Tuesday, August 8, 2017


In no way is the intense historical drama Lady Macbeth a romance. Sure, it's set in the Victorian era of corsets and crinolines, with a plot that hinges on female suppression, sexual awakening, forbidden passion, and revenge.

But there's nothing remotely romantic about this vividly stark tale about a woman so completely warped by a monstrous society that she becomes a monster herself.

The story, based on the 1865 novel, Lady Macbeth of Mtsesnk, by Russian author Nikolai Leskov, is adapted for the screen by Alice Birch for director William Oldroyd; they retain the mid-Victorian setting, but relocate the action to the forbidding, windswept moors of northern England.

This turns out to be an appropriately rough-and-tumble landscape against which the filmmakers present an astonishingly poised, refined, and chilling gemstone of a performance by 20-year-old Florence Pugh in the central role. Pugh is in almost every scene — the story proceeds form her viewpoint — and she'll have you biting your nails in dread as her character evolves into something wicked, indeed.

Florence Pugh (R) as Katherine: caged
We know nothing about young Katherine (Pugh) as the story begins on her wedding night. It turns out she has been "bought" for her sour, taciturn, middle-aged new husband Alexander (Paul Hilton) by his stern, elderly, Bible-spouting grotesque of a father, Boris (Christopher Fairbank), who lives with the couple in the forbidding stone fortress of their house.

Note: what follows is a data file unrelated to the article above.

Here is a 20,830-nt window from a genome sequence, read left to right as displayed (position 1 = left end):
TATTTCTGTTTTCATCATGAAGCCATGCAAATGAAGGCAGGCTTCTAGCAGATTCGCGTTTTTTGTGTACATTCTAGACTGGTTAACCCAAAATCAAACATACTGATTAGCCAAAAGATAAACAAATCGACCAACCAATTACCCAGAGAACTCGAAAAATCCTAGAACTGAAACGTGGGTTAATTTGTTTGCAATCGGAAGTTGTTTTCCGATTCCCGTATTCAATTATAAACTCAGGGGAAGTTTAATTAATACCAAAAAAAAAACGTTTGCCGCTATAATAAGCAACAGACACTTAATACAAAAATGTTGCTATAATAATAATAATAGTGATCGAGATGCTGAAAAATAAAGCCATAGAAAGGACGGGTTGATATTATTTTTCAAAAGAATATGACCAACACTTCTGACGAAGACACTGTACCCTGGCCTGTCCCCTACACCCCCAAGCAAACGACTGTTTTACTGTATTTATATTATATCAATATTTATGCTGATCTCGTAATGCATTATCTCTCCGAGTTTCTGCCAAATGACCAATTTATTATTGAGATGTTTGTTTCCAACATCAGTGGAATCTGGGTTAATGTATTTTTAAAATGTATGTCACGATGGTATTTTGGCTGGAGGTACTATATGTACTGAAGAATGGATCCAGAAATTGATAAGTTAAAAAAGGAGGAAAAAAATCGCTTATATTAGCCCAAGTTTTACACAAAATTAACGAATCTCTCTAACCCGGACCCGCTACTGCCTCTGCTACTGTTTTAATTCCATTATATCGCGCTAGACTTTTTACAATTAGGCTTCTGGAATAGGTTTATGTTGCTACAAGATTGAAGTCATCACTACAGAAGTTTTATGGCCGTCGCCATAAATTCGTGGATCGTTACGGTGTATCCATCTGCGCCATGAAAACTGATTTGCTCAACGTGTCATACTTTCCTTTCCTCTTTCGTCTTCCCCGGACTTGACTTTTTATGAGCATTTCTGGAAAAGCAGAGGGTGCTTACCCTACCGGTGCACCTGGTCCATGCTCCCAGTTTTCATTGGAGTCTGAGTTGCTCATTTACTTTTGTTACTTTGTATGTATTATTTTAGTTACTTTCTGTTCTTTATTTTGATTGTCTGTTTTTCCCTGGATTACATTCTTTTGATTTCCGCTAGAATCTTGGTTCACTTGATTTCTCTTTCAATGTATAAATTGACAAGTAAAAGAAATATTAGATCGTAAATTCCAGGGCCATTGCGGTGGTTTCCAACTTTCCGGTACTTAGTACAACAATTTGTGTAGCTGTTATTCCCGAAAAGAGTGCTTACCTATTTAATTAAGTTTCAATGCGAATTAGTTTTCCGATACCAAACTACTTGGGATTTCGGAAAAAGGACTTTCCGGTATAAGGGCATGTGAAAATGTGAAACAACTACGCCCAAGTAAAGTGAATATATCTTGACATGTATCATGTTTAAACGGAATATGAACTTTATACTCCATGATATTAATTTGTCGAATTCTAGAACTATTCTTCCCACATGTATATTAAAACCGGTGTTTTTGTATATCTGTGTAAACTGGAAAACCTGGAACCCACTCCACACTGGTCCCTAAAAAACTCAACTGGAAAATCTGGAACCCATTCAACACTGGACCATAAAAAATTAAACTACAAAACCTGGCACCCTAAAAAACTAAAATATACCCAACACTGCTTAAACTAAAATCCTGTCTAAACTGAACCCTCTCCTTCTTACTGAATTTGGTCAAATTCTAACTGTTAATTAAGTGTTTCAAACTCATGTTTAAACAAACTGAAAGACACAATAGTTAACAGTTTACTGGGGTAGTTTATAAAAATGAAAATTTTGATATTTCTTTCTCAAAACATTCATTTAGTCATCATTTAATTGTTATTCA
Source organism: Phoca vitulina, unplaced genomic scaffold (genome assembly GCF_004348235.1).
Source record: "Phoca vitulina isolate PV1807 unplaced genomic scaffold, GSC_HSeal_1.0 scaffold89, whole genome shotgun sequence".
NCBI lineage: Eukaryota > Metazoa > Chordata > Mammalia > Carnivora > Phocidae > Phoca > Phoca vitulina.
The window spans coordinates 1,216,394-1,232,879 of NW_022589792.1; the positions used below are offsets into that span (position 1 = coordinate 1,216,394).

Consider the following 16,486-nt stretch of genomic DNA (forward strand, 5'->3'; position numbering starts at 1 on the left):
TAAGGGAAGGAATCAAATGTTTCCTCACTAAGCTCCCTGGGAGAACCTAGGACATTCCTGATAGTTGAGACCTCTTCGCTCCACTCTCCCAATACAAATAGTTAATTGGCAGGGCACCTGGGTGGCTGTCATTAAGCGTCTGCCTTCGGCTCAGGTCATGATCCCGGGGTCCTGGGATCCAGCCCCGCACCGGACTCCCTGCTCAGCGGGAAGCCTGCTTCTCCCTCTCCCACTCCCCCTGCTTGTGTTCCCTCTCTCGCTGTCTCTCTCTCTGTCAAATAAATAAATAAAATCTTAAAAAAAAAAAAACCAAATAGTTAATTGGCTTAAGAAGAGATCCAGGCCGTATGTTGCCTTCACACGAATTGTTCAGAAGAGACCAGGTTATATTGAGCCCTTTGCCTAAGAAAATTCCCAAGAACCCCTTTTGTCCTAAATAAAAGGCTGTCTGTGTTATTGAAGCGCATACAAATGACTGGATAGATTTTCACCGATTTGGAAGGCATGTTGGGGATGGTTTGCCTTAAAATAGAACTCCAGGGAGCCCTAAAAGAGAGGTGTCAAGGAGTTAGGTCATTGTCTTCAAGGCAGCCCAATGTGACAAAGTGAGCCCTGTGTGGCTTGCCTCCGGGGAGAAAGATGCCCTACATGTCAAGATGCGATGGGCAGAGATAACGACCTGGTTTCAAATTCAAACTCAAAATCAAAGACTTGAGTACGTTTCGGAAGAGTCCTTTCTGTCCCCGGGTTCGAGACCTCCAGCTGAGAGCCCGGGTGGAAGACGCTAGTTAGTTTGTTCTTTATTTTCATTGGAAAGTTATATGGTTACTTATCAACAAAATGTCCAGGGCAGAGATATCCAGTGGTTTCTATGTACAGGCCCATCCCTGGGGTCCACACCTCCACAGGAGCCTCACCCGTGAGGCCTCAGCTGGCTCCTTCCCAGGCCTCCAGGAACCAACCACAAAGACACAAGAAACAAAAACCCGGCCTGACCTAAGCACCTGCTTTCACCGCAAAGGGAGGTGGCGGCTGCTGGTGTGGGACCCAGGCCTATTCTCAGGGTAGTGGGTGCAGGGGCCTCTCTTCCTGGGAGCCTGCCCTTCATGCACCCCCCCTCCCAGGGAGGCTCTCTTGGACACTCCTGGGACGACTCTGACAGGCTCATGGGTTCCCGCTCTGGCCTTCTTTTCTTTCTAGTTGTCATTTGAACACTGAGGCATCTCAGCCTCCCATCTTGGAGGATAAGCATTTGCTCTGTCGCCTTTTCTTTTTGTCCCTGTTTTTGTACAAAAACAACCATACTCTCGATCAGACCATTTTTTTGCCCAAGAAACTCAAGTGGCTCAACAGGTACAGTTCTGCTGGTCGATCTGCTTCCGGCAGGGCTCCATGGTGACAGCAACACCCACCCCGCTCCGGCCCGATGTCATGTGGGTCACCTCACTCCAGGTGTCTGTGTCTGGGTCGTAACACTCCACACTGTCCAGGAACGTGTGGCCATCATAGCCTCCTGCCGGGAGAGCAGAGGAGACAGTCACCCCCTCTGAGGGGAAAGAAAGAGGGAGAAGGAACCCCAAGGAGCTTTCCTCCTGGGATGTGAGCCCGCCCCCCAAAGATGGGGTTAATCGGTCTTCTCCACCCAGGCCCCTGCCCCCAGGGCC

With servants to run the household, Katherine is expected to sit primly in the parlor all day, every day, until she fulfills her purpose of producing an heir.

When the men are called away from home, she grasps at rebellion with an unexpected lover. But the movie is never about anything so prosaic as a woman fighting for the man she loves. Instead, she's fighting a suffocating social order in which she has no voice, no power, and no recourse. The grim irony is how horribly she loses herself in her desperation to claim her selfhood.

A conspiracy of lies and deceit, cover-ups, betrayal, and murder most gruesome— often extremely difficult to watch —  are all involved. This is not a movie to take to your heart, but as a psychological thriller, it's both grueling and profound.

(Read more in this week's Good Times)

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